ibo = sp.test_account("Ibo")
    
    contract= Certification(certifier=anil)
    scenario = sp.test_scenario()

    scenario+= contract
    
    scenario+= contract.certify(name= anil.seed, address= anil.address).run(sender=anil)
    scenario+= contract.certify(name= ibo.seed, address= ibo.address).run(sender=anil)

In other words, our storage can be described as:

Storage:
{
  certified: sp.TMap(sp.TAddress, sp.TString);
  certifier: sp.TAddress;
}.layout(("certified", "certifier"))
Entry points:
| certify
  {
    address: sp.TAddress;
    name: sp.TString;
  }.layout(("address", "name"))

and again we see how the list is growing:

test2

Finally, we want to use a big_map instead of a map:

import smartpy as sp

class Certification(sp.Contract):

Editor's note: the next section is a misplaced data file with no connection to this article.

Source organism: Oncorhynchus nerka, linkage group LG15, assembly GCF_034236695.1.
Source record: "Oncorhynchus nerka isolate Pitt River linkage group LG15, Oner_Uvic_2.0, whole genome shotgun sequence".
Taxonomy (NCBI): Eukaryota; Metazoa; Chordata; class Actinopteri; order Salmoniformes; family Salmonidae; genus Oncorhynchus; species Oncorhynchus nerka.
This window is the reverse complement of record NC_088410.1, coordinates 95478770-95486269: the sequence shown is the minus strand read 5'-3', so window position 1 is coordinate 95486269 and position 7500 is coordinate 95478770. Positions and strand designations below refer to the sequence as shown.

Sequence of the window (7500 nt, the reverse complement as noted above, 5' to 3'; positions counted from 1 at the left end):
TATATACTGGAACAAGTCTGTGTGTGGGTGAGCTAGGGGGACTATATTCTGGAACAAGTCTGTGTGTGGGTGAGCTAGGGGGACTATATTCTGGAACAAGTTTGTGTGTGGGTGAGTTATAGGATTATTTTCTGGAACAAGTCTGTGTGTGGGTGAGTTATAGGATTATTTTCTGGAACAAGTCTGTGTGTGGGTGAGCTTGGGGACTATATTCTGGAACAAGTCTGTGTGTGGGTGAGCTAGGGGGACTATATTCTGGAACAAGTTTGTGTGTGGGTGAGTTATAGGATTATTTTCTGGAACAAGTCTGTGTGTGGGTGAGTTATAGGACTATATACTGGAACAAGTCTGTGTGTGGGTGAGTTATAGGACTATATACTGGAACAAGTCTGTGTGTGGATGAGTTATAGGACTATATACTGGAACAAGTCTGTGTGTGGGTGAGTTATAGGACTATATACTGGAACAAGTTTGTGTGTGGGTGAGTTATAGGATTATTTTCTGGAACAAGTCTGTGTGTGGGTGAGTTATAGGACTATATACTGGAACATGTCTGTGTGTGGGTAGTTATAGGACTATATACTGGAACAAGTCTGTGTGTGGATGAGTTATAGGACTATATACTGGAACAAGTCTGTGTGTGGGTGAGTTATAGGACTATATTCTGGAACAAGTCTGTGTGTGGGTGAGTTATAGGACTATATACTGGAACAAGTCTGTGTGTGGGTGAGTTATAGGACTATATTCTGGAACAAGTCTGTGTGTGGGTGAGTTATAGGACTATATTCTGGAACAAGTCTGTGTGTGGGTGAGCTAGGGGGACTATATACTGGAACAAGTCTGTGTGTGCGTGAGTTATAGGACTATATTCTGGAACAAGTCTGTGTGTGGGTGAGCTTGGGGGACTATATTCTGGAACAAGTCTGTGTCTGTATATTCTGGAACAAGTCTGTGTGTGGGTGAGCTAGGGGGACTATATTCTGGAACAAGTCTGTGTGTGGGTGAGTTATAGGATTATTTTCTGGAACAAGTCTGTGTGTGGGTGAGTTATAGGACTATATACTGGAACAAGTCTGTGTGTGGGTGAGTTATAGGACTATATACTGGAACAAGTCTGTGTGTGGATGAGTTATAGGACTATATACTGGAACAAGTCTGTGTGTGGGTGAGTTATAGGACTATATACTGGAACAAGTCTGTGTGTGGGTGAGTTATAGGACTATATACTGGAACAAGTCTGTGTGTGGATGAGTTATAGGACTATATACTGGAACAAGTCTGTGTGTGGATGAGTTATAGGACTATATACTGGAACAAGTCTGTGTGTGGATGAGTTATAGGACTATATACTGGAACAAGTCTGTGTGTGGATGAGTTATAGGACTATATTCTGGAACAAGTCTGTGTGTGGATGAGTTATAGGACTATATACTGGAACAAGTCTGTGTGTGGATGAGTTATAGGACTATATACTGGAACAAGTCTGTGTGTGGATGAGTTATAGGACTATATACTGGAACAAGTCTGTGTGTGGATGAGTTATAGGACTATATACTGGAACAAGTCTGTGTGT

def __init__(self, certifier):
        self.init(certified=sp.big_map(tkey=sp.TAddress, tvalue=sp.TString), certifier=certifier.address)

    @sp.entry_point
    def certify(self, params):
        sp.verify(sp.sender==self.data.certifier)
        self.data.certified[params.address]= params.name

@sp.add_test(name = "Certify")
def test():
    Anil = sp.test_account("Anil")
    Ibo = sp.test_account("Ibo")
    
    Contract= Certification(certifier=Anil)
    scenario = sp.test_scenario()

    scenario+=Contract
    
    scenario+=Contract.certify(name= Anil.seed, address= Anil.address).run(sender=Anil)
    scenario+=Contract.certify(name= Ibo.seed, address= Ibo.address).run(sender=Anil)

Deploying with SmartPy

SmartPy allows us to deploy the smart contract directly within the browser.

First, we can again import an account from the faucet:

faucet

Now we need to activate and reveal this account, before we can deploy our contract:

activate

Afterwards, we can deploy the smart contract:

origination result

and check via the explorer:

explorer

Notice that we want to work on the test network and therefore we need to pick up a node participating in the test network:

node select